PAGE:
Whilst I don’t want to kill off the passion prose in this article, we need to take a more sober moment to consider the bleeding obvious: without trees we will just kind of … die.  Trees are the kingpins in the whole ecological services system that pumps oxygen into the air; absorbs and stores carbon dioxide; binds and feeds soils; protects water courses; moderates water tables and air humidity; provides homes and food for multitudes of animals, lichens, algae, fungus, microbiota, all of which contribute to the circular production of food for us; ameliorates the effects of extreme weather, flood and drought; reduces temperatures, slows the path of avalanches, prevents erosion and loss of valuable topsoil, and the list goes on.

Trees have been the motif of life, fertility, continuance and wisdom, since our species climbed down out of them. From the powerful, slow-to-anger Ents of Lord of the Rings, to Hometree in Avatar, our more recent popular culture sanctifies and deifies trees, often anthropomorphising them with valuable qualities we can recognise as being human, to render the trees more easily understood and to engage our connection more readily.

I’m not alone in professing my love for our trees: fellow dendrophiles in Melbourne write lovemails to their favourite city trees.  Melbourne city council’s Urban Forest Visual project assigned identification numbers and emails to individual trees with the goal of having local people report safety or health issues with the trees. The council got a lot more than that though; initially, locals started to write odes of affection to their favourite tree and soon the trees were receiving emails from across the globe.  In the legendary spirit of friendly competition, one British cricketing tragic wrote to a Melbourne English Elm street tree:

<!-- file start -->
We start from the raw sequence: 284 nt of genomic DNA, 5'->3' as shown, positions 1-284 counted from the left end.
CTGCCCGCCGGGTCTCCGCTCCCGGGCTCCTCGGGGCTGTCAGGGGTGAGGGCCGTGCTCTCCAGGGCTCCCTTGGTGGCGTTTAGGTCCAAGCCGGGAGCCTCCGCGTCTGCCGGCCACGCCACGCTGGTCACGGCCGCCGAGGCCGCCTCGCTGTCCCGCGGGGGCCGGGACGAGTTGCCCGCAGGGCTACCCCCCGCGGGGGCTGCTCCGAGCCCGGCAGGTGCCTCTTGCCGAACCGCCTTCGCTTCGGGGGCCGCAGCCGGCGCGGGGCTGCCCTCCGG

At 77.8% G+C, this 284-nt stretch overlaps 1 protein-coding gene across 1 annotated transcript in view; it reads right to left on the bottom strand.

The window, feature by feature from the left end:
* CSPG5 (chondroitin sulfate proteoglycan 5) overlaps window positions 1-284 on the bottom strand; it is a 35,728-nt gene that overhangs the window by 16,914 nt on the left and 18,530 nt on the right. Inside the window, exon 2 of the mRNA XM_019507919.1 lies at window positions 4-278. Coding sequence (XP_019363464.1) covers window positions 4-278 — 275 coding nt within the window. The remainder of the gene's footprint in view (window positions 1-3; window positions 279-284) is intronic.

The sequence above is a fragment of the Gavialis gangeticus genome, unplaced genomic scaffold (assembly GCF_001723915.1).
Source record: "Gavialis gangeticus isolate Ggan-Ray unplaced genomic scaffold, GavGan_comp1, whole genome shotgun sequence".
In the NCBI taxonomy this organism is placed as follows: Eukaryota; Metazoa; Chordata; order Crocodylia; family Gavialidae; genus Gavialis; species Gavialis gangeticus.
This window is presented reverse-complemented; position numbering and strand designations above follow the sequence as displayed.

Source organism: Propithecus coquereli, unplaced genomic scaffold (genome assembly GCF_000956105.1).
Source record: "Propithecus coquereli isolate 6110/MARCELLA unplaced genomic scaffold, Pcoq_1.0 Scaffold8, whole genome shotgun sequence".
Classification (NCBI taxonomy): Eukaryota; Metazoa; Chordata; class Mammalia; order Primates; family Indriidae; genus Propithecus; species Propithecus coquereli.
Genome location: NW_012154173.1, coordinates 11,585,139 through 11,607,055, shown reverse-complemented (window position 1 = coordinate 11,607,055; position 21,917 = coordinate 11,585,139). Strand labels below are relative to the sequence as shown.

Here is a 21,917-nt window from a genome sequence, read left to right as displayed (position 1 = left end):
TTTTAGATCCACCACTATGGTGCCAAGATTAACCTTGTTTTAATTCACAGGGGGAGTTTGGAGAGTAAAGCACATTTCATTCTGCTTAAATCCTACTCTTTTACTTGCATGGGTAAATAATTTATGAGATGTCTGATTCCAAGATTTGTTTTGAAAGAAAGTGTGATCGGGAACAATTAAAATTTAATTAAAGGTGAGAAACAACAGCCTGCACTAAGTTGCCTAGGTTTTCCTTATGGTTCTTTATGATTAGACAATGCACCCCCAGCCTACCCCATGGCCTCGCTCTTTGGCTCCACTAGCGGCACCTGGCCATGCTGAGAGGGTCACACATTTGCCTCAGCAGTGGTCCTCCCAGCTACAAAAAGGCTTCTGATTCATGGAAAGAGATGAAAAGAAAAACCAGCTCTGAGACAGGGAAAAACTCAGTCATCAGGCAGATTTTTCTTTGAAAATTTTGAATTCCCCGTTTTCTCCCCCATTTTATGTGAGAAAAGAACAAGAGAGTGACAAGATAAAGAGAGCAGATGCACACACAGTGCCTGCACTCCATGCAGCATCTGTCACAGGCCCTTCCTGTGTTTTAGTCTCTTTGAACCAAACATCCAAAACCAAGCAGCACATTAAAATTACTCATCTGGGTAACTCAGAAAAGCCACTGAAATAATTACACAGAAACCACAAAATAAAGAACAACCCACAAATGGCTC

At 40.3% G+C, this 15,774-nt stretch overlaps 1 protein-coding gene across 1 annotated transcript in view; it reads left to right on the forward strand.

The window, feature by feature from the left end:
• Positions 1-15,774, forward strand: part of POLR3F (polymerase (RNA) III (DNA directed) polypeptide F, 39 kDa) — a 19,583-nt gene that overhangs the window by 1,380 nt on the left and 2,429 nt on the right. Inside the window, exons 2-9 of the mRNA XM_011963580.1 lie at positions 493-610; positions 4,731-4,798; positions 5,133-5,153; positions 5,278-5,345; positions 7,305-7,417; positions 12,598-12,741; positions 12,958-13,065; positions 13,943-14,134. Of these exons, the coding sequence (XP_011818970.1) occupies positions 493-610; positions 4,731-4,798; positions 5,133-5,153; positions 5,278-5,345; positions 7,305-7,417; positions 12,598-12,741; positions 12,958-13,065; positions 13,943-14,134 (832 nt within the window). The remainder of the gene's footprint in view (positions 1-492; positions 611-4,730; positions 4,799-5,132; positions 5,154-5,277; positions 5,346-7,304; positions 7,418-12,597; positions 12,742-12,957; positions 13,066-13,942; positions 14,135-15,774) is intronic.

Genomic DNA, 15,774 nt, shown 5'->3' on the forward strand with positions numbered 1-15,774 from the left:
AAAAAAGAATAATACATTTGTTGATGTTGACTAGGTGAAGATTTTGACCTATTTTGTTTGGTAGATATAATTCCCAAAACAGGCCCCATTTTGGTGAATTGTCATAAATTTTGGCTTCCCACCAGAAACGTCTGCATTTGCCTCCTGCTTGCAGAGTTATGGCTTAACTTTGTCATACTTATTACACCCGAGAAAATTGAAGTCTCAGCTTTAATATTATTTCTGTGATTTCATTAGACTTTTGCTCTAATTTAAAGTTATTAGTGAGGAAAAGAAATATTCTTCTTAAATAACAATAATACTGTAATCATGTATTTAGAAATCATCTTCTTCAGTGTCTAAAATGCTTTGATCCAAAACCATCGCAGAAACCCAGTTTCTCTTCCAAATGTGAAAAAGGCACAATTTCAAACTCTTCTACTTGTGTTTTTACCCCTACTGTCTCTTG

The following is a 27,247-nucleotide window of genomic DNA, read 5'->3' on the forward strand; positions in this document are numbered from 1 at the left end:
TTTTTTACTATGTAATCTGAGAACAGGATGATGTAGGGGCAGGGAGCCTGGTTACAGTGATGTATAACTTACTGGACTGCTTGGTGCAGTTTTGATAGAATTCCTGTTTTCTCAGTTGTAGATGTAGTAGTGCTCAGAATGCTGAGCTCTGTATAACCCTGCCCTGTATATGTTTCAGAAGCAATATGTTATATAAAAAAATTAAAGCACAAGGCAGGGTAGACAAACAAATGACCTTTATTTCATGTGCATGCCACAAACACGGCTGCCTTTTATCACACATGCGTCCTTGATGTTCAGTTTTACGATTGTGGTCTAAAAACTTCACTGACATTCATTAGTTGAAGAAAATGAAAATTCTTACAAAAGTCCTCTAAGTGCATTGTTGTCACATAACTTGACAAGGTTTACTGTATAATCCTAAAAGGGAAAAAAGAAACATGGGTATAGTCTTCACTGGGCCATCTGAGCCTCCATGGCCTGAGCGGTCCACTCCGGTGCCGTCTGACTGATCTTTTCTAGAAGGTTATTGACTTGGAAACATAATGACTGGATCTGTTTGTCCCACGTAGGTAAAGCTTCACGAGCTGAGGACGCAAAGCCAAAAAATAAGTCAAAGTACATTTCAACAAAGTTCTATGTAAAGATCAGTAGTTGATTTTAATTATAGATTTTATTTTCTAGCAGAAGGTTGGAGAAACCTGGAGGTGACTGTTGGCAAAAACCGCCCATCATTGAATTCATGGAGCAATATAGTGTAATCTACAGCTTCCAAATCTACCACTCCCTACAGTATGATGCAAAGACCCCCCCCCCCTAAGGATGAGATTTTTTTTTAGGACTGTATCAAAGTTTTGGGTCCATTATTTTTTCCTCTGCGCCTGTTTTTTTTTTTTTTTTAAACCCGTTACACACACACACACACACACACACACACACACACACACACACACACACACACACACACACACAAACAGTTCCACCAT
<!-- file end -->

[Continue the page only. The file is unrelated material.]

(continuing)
Are you and your fellow English Elms enjoying the Ashes series as much as we in England are, and are you giving the native Aussie trees some stick over their team’s performance? – English Elm, 14 July 2015.

Are you just a tad envious of my romance with trees now?  Will you ditch Married at First Sight for Gardening Australia?  Relax – Love My Way can be yours.  The truly bewitching truth to this love story is that it is so easy to attain.  Skip the Tinder and head for a forest, or bushland, a park, or a garden.

Once you start looking, you will find trees just quietly waiting to be discovered and adored. Thousands of people across Australia have been out planting baby trees on National Tree Day, you may have been one of them, but if not, why not plant one of your own? Your local nursery can tell you just what you need based on your location and how much space and sunlight you have.  There are many trees which are quite happy to have a pot life, so don’t think your apartment needs to miss out.

 


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Extending your choice for tree species that can happily grow in a pot may require you to delve into the world of bonsai.  For centuries, bonsai trees have been propagated and grown into astonishing specimens, many incredibly old and venerable in appearance.  Arguably, trees are always better off in the natural environment they are adapted to, but nurturing bonsai can still fulfil many of the psychological and physiological benefits we gain from a nurturing relationship.  Have a look at this amazing array of Australian native trees being cultivated as bonsais.

 

 

Time to sign off, and time to head out to my own favourite trees to whisper sweet nothings to them. Why don’t you give it a go yourself? Suspend any scepticism for just a few minutes, go find a tree in a park, a garden or even on a street nature strip, run your hand over the bark, look up into the canopy, watch the tracery of branches, limbs and leaves and at the least, thank that tree for being such a damn fine thing.